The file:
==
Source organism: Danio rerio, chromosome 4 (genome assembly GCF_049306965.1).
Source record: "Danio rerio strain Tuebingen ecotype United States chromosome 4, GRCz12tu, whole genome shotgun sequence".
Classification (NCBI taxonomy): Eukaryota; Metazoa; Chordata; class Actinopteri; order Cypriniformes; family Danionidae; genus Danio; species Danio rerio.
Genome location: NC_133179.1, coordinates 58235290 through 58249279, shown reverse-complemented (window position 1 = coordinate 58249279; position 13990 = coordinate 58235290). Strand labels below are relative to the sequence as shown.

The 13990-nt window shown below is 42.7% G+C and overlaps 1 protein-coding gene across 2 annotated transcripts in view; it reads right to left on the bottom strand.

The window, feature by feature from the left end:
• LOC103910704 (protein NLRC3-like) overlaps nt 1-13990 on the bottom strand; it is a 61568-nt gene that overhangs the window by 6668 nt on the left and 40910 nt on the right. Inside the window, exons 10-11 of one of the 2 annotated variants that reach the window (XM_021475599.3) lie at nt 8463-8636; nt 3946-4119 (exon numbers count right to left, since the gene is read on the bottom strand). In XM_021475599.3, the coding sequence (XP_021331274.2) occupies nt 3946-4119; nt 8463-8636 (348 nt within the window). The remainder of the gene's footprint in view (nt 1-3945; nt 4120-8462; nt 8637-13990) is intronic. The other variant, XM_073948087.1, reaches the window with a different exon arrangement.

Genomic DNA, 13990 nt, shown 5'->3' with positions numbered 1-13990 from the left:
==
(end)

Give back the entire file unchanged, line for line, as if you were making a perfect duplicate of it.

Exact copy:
Source organism: Danio rerio, chromosome 4 (genome assembly GCF_049306965.1).
Source record: "Danio rerio strain Tuebingen ecotype United States chromosome 4, GRCz12tu, whole genome shotgun sequence".
Classification (NCBI taxonomy): Eukaryota; Metazoa; Chordata; class Actinopteri; order Cypriniformes; family Danionidae; genus Danio; species Danio rerio.
Genome location: NC_133179.1, coordinates 58235290 through 58249279, shown reverse-complemented (window position 1 = coordinate 58249279; position 13990 = coordinate 58235290). Strand labels below are relative to the sequence as shown.

The 13990-nt window shown below is 42.7% G+C and overlaps 1 protein-coding gene across 2 annotated transcripts in view; it reads right to left on the bottom strand.

The window, feature by feature from the left end:
• LOC103910704 (protein NLRC3-like) overlaps nt 1-13990 on the bottom strand; it is a 61568-nt gene that overhangs the window by 6668 nt on the left and 40910 nt on the right. Inside the window, exons 10-11 of one of the 2 annotated variants that reach the window (XM_021475599.3) lie at nt 8463-8636; nt 3946-4119 (exon numbers count right to left, since the gene is read on the bottom strand). In XM_021475599.3, the coding sequence (XP_021331274.2) occupies nt 3946-4119; nt 8463-8636 (348 nt within the window). The remainder of the gene's footprint in view (nt 1-3945; nt 4120-8462; nt 8637-13990) is intronic. The other variant, XM_073948087.1, reaches the window with a different exon arrangement.

Genomic DNA, 13990 nt, shown 5'->3' with positions numbered 1-13990 from the left: